The operation of electronic components generates power loss in the form of heat. The component must dissipate this heat to its environment in some way. Otherwise, it will overheat and could be permanently damaged. Normally, this heat flow occurs by convection through the component's housing to the surrounding air. However, if a component generates a lot of heat, this path is no longer sufficient and heat dissipation must be improved with the aid of additional components.
The PHYTEC modules can have several components/zones (hot spots) where heat must be especially dissipated.
This manual can be used for all PHYTEC products. The examples shown here are from the phyFLEX-i.MX 6.
The following chapter briefly explains the two tools for improving heat dissipation, heat sinks and heat spreaders.
Aids to Improve Heat Dissipation
A heat sink is a component for improving heat dissipation and, as a result, lowers the temperature of a heat source. A measure of the heat dissipation capacity of a heat sink is the thermal resistance RTH.
In this context, the heat sink is at the end of the heat flow and dissipates the heat to the ambient air. If it is used in closed housing, the surrounding air will of course heat up in the long run. This reduction in the difference between the heat source and the heat sink means that the component in question can be cooled less and less effectively.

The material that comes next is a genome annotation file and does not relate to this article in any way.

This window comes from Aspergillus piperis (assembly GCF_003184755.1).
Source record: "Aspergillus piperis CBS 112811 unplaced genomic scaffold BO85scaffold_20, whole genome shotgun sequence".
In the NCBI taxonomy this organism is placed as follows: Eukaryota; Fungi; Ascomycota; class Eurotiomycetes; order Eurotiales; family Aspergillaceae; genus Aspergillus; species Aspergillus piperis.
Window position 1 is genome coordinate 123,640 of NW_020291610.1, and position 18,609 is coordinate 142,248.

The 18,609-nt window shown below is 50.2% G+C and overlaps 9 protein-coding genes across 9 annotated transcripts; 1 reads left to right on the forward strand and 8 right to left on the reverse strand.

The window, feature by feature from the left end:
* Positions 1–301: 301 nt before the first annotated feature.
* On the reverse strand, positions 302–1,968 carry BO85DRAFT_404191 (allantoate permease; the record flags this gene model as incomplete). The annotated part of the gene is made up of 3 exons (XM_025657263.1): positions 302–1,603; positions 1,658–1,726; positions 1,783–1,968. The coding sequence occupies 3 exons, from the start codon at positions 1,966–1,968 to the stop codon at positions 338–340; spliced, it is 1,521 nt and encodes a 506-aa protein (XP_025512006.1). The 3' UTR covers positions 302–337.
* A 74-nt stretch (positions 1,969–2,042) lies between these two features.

The task of the heatspreader is to distribute/convey the heat loss. Due to its shape, which is specifically adapted to the respective circuit board, the heat spreader picks up several heat sources at the same time and brings the waste heat together on a flat surface. From here, it can easily be fed to a heat sink or another heat dissipator (e.g. housing).
The heatspreader itself is not a heat sink/cooling element, but only a heat conductor. In other words, a heatspreader must always be used together with a heat sink!
The heatspreader alone is ineffective
Cooling with headspreader and heat sink (example phyFLEX-i.MX 6)
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